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On Ceasefire Agreements and (Counter)Offensives

Notes on the Armenia-Azerbaijan Conflict and a Word of Caution for Ukraine


On September 13th 2022, hostilities broke out once again along the border between Azerbaijan and Armenia in connection with the long-lasting dispute for Nagorno-Karabakh. Reports estimate that heavy artillery shelling and drone strikes have killed nearly two hundred servicemen from both sides in just a few days. While each side claimed to be merely responding to provocations started by its neighbor (here and here), an all-too-familiar excuse for those following the conflict, one can only affirm with certainty that it was the deadliest violation so far of the ceasefire agreement between Azerbaijan and Armenia brokered by Russia in October 2020, which put an end to the so-called Second Nagorno-Karabakh War.

The military developments of 2020 resulted in Azerbaijan recovering roughly seventy five percent of the territory previously detained by Armenia and the Armenian-backed (and arguably Armenian-controlled) unrecognized Republic of Artsakh in and around Nagorno-Karabakh. It is widely speculated that if Azerbaijan had not yielded to ceasefire pressures, it could have quickly retaken the entirety of its claimed occupied territories by virtue of an astonishing military superiority in respect of the opposing belligerents. In fact, Armenia’s international security has been heavily reliant on Russian patronage since the end of the Soviet Union, and this situation is currently evidenced by the former’s membership in the Collective Security Treaty Organization and the presence of a Russian military contingent guarding the armistice lines laid out by the 2020 Ceasefire Agreement (Article 4). But as we know, Russia’s attention and resources are now focused elsewhere, and the latest events may create an inviting pretext for the Azeri leadership to craft a favorable narrative and seize the window of opportunity to settle the remaining twenty five percent of unfinished business.

As the agreed legal framework now faces high stakes, in this blogpost I elaborate on the relevance of ceasefire agreements as fundamental checkpoints for territorial disputes, as they proscribe the resumption of even initially lawful uses of force, such as self-defense in recovering one’s occupied territories. Reflecting on the present Armenia-Azerbaijan conflict, all its peculiarities notwithstanding, is an exercise that gives us a hint of what the legal scenario may be in the future for another ongoing conflict, the Russo-Ukrainian War.

Ceasefire Agreements as Stabilizers of Territorial Disputes

Originally conceived in Chapter V of the 1907 Hague Regulations as an instrument to bring about a temporary suspension of hostilities between belligerents under the law of armed conflict, the normative dimension of ceasefire agreements has since evolved through State practice, distancing the concept from the precariousness of a mere truce. As Dinstein argues, a contemporary ceasefire agreement “divests the parties of the right to renew military operations” and hence terminates the state of war (para. 3), even though it does not introduce peace in the full extension of the term, as questions of title to territorial sovereignty remain outstanding.

By ending the state of war, a ceasefire agreement effectively brings to a halt the exercise of a hypothetical right of self-defense supported by the jus ad bellum that might have been at play in the recovery of occupied territories. When the parties to a conflict reach a ceasefire agreement, the absence of an impending harm frustrates the ratione temporis requirement of immediacy in self-defense, generally accepted in doctrine (pp.22-25, pp.765-767, p.99) as a feature of the broader requirement of necessity in lawful uses of force, pursuant to Article 51 of the UN Charter. Consequently, through a ceasefire agreement all participants of an armed conflict take upon themselves the obligation not to resume their respective campaigns. This, of course, if one adheres to the majoritarian view recently articulated by Ruys and Silvestre that international law acknowledges no such thing as a “continuous aggression” in scenarios of stabilized unlawful occupation that would authorize the wronged State to pursue non-immediate self-defense, reserving itself the right to start a future campaign to recover a territory over which it allegedly holds good title whenever the initiative becomes feasible and/or convenient (contra Akande, Tzanakopoulos).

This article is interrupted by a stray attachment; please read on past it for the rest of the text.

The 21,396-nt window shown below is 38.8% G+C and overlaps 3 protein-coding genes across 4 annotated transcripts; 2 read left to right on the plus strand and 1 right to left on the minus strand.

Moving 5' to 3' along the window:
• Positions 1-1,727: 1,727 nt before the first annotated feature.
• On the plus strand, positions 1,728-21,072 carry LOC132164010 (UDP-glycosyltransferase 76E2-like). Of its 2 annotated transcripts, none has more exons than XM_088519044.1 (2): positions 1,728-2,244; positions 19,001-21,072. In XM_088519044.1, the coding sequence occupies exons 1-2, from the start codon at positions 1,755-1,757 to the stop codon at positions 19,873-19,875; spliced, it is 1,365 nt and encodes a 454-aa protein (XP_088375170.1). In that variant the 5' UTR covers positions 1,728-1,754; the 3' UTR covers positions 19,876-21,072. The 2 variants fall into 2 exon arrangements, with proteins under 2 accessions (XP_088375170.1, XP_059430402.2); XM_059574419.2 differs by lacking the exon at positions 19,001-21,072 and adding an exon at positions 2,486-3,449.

In other words, a ceasefire agreement creates a new objective status quo that pushes all belligerents back into compliance with the principle of non-use of force in international relations, particularly in settling territorial disputes as expressed in Articles 1(1) and 2(3) of the UN Charter. The right to resume hostilities upon a ceasefire or armistice agreement that existed previously under Article 36 of the 1907 Hague Regulations was proscribed with the developments that followed the introduction of the UN Charter, as such a course of action became incompatible with the Article 2(4) prohibition (p.45). This logic largely obliterates the distinction between ceasefire agreements with an indeterminate duration and those having a precise one, as no authorization to resume military action can be generally derived from either one at the present stage of evolution of international law. It is true, however, that the specific terms of an agreement belonging to the latter category may instead be indicative of a quick truce for humanitarian reasons or otherwise. An in-depth discussion of the differentiation criteria and legal effects is better elaborated elsewhere (pp.707-709).

Taking International Lines of Demarcation Seriously